What about you? What’s your take on this? Has anyone out there experienced premature/early menopause that didn’t follow natural, familial patterns? What can you recall about the diet and lifestyle leading up to it?

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References:

Wang H, Chen H, Qin Y, et al. Risks associated with premature ovarian failure in Han Chinese women. Reprod Biomed Online. 2015;30(4):401-7.

Velez MP, Alvarado BE, Rosendaal N, et al. Age at natural menopause and physical functioning in postmenopausal women: the Canadian Longitudinal Study on Aging. Menopause. 2019;

Sujarwoto S, Tampubolon G. Premature natural menopause and cognitive function among older women in Indonesia. J Women Aging. 2019;:1-15.

Løkkegaard E, Jovanovic Z, Heitmann BL, Keiding N, Ottesen B, Pedersen AT. The association between early menopause and risk of ischaemic heart disease: influence of Hormone Therapy. Maturitas. 2006;53(2):226-33.

Purdue-smithe AC, Whitcomb BW, Szegda KL, et al. Vitamin D and calcium intake and risk of early menopause. Am J Clin Nutr. 2017;105(6):1493-1501.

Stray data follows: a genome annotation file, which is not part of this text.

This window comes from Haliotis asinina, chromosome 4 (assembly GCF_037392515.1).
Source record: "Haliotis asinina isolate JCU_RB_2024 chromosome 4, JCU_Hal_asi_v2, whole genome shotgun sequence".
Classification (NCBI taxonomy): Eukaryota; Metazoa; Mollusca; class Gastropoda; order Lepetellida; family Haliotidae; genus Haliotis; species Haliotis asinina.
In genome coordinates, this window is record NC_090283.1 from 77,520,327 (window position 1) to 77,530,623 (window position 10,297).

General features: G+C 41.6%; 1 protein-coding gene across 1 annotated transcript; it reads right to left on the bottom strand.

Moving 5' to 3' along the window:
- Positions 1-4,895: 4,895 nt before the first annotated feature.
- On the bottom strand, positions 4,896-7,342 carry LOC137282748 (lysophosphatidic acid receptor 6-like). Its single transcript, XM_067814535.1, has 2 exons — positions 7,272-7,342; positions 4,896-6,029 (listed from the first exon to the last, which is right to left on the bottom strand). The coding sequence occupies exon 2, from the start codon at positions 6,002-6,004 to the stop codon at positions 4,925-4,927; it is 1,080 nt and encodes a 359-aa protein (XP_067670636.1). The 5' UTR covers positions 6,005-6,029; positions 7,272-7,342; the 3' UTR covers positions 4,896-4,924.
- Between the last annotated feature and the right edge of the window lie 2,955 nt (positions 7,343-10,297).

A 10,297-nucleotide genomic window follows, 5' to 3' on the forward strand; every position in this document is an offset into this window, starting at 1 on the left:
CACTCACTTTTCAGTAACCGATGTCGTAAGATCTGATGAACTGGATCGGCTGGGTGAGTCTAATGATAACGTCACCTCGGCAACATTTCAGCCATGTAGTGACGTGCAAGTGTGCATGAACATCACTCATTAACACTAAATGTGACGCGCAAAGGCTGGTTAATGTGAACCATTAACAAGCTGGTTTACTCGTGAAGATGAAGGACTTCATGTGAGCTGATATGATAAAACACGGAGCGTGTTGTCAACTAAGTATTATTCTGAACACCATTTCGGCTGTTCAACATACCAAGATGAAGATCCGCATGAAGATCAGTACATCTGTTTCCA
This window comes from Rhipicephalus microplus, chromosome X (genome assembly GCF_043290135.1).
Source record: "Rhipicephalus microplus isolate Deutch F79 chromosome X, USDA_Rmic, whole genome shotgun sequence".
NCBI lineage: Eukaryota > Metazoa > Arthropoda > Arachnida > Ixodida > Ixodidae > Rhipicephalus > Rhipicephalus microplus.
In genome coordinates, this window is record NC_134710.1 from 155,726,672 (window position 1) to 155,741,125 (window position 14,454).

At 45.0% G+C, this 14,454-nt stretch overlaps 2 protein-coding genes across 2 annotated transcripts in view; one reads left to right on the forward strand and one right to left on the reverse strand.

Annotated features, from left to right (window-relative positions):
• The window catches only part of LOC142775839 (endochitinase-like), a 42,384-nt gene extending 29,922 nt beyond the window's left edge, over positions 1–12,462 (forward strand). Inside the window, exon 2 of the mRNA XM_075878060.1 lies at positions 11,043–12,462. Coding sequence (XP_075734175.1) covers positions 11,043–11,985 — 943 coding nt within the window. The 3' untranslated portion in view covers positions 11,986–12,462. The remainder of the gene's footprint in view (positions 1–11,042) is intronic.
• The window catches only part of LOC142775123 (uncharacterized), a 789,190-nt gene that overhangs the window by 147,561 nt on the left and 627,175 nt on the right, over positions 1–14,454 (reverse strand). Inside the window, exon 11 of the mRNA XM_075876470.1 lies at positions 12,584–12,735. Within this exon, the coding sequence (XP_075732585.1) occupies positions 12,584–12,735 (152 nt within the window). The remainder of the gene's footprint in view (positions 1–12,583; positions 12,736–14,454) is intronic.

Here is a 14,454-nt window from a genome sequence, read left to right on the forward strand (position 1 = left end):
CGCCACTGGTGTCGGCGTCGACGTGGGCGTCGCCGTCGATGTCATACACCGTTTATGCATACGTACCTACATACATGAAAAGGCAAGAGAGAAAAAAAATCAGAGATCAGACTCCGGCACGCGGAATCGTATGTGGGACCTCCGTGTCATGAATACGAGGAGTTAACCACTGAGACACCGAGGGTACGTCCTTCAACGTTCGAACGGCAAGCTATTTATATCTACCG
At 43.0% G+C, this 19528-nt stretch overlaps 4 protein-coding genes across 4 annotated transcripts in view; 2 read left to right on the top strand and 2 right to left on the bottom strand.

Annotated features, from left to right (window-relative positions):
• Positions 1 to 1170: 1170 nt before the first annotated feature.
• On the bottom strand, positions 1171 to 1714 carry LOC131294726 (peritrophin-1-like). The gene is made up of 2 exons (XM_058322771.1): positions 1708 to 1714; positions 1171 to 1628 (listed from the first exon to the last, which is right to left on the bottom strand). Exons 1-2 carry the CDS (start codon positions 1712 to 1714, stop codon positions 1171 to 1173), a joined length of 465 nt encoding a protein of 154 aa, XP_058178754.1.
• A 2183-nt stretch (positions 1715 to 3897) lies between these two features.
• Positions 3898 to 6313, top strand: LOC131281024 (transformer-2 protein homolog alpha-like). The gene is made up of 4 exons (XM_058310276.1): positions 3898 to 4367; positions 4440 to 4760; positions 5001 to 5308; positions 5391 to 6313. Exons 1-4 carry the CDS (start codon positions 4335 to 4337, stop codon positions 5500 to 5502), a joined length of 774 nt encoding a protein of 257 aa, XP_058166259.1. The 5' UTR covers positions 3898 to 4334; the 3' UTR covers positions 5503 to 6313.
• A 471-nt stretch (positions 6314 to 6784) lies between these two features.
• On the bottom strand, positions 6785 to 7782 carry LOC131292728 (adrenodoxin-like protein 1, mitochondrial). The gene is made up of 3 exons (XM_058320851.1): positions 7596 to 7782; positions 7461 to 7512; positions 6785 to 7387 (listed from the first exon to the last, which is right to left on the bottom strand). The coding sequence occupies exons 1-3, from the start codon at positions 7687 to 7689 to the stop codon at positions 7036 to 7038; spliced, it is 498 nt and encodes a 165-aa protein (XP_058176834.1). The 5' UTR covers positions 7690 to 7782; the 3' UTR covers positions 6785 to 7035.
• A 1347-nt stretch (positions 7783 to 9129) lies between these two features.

Sapre S, Thakur R. Lifestyle and dietary factors determine age at natural menopause. J Midlife Health. 2014;5(1):3-5.

Boutot ME, Purdue-smithe A, Whitcomb BW, et al. Dietary Protein Intake and Early Menopause in the Nurses’ Health Study II. Am J Epidemiol. 2018;187(2):270-277.

Szegda KL, Whitcomb BW, Purdue-smithe AC, et al. Adult adiposity and risk of early menopause. Hum Reprod. 2017;32(12):2522-2531.

The post Does Diet Influence Menopause Timing? appeared first on Mark’s Daily Apple.

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On June 23rd, the world changes. Every RV, Subaru Outback, and pickup truck in every neighborhood across the country disappears from city limits. Expect the swoosh of fiberglass poles sliding through tent fabric to resound across the land and millions of campfires to produce enough smoke to block out the sun. Molted marshmallow flows will destroy hundreds of homes, and millions of fathers sitting on Doug fir rounds by the fire will tell so many ghost stories that they summon actual phantoms from the spirit world. The nation’s circadian rhythms will get a hard reset back to the superior factory settings, thanks to avoidance of artificial light after dark. Or so we could hope….